940 Tasting Notes
Ah, this is more like it. After a raft of Kusmi chocolate let downs, they’ve redeemed themselves.
The tea in the tin smells marvelously of fruit. I think I can get all four of them. Definitely getting raspberry and currant on the front end, strawberry in the middle, and yes! There’s the cherry on the back end.
They’re more mushed together and indistinct in the aroma of the tea, but it’s quite nice and fruity all the same. The taste is subtle as others have said, but it works here in a way that none of the chocolate blends did for me, probably because I just can’t abide subtlety in chocolate. Really, I see no point in it. Chocolate should be rich, thick, and sinful. Fruit is what you have when you can’t stomach rich or thick, or are trying to be virtuous, and so it is just fine subtle, as long as it isn’t too subtle as to be totally dissatisfying.
I get all four fruits in the flavor as well, and in the same order as in the fragrance of the dry tea. Another nice thing this tea has going for it is a soft, silky mouthfeel, which somehow goes extremely well with the flavor. It’s sort of parfait-like if you don’t dwell on the tea, which by the way, also works nicely here. It’s as though the tea and fruit flavors are supporting each other here, each giving the other a nice little boost, where in the chocolate blends it was as though they were pulling each other further apart into weakness.
I’m so glad to find another Kusmi I like, as I really adore everything about them from their tins (gaudy though they may be [wink to Auggy) to their name.
Hmm. Yes, it’s better than the plain Chocolate and probably the Chocolate Mint as well, but I’m not getting a strong chocolate flavor here. It smells divine and very promising in the tin, but the taste isn’t holding up the bargain for me.
The steeped tea does have an undercurrent of chocolate in the aroma. Mostly the spice flavor I get from this one is clove and cinnamon, perhaps a bit stronger on the clove.
The flavor doesn’t deliver much chocolate. It delivers a fair amount of spice, but it’s not a hot spiciness so much as a baked goods spiciness but without the sweetness I’d want from a pastry.
Now that I’m done sipping, there is a little spicy kick at the end.
I’m surprised, but I much prefer the Upton Melange de Chamonix as a representative of this genre.
Thankfully I’ve now tried all the Kusmi chocolate teas, so I can move on to something they (hopefully) do better.
Sadly, this is another Kusmi disappointment.
It’s better than the Kusmi Chocolate, but it isn’t as tasty as the Harney & Sons Chocolate Mint or even what I recall of the Herbal Infusions Chocolate Mint.
The mint flavor is primary, but it isn’t as sweet a mint as the Harney’s. The chocolate is very similar to the plain Kusmi Chocolate, which is to say it isn’t a very strong flavor. Which could be ok, if the tea had a strong flavor, but it doesn’t.
The overall impression I get is that this blend is “thin.” Oh well, at least that helps to narrow down my future purchase choices. I’ll be going with the H&S Chocolate Mint instead, unless I find an even better one.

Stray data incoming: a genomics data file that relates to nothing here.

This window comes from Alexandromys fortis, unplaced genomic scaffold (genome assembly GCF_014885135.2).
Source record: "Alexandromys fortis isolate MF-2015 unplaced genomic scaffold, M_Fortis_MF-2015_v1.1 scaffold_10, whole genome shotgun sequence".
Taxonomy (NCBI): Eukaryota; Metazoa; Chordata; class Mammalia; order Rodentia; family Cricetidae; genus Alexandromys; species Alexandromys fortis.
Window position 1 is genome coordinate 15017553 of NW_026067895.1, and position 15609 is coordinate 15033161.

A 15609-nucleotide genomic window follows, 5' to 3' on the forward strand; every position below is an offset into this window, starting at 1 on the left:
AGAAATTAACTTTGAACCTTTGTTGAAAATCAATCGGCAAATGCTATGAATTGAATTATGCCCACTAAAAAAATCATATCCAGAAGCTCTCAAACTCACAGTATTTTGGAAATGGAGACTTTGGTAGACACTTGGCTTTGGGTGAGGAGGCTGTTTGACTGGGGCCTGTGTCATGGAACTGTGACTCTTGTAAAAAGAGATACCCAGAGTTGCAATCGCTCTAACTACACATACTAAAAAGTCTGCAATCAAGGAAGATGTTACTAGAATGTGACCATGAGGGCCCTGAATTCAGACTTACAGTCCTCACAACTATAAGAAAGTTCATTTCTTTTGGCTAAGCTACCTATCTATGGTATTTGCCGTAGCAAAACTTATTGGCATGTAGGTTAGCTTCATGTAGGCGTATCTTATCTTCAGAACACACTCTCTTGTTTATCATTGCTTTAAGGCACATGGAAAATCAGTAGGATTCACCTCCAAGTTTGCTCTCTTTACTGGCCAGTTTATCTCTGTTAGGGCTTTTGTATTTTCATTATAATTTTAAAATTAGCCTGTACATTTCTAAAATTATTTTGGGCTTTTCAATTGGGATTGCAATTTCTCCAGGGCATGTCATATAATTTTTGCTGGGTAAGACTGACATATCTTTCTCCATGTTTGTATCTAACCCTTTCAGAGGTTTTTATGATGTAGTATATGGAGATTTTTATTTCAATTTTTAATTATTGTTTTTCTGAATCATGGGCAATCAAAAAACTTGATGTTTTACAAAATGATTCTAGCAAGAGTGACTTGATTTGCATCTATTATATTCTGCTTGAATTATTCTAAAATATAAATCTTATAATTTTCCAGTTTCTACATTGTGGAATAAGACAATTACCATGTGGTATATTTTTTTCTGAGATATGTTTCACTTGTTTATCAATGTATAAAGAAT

Attempt no. 2. Bumping this down a few points because, though it is improved with a bit more leaf (I used about 2.75 cups worth for 2 cups) and improved further with a bit of milk and sweetener, it just isn’t as chocolatey as some other blends. Nor is it more tea-y. It’s in some strange middle land that isn’t working for me.
With milk and sweetener it tastes a little like Swiss Miss made with water, which isn’t entirely bad, but if you’ve had it made with milk yaknowwhatImean about the difference between milk and water. And even with milk, it ain’t the cat’s meow in terms of hot chocolate, it’s just… serviceable on a cold day when there’s nothing better around.
I think I have a potential job for it though. I’m thinking it would do well as the extra black tea for chai, particularly chocolate chai. That’s my plan, anyway. I won’t buy it again as a stand alone chocolate tea.
The last to taste of the Green Savant sampler set.
This one has a sweet, grassy, really more grain like (hay? wheat?) smell in the sample tin. The leaves are long and wavy and a bit twiggy. Not delicate twiggy, big twiggy. Despite the description, they don’t look at all black to me dry. They look greenish silver, sort of like white peony but perhaps less grey.
I’m not going by the Adagio suggestions, I’m doing what I always do for green tea instead. 1:30 at 175F.
Pale yellow, slightly greenish liquor. Looks like a sencha liquor. Its smell isn’t very strong and I was remarking about this to the 6 year old, who asked to take a sniff and said “well, it kinda smells like a plant.”
It’s not an extremely flavorful tea at first blush. It’s mild with a slightly soft mouthfeel. As I sip it more, I find that it does have some flavor, but it seems fairly ordinary. A rather standard, ok, green tea without a lot to distinguish it. It’s not really vegetal, it’s not really grassy, it’s not particularly floral, I’m not getting buttery.
I could ask the 6 year old and I’m guessing the answer would be “well, it kinda tastes like a plant.”
I talked myself into a French flavored tea while I’m waiting for my chai to steep.
This smelled incredibly promising in the tin, very chocolatey. Like bakery chocolate.
However, that didn’t translate into the steeped product, unfortunately. It’s a suggestion of chocolate in the aroma, and less of one in the flavor. I wonder if I need to boost the amount of leaf? Will try that next time.
It’s hard to believe Kusmi could do such a wonderful caramel and not be able to repeat that feat with chocolate. This isn’t even approaching the Harney chocolate tea in terms of depth of chocolate flavor. Which leads me to believe it may be user error.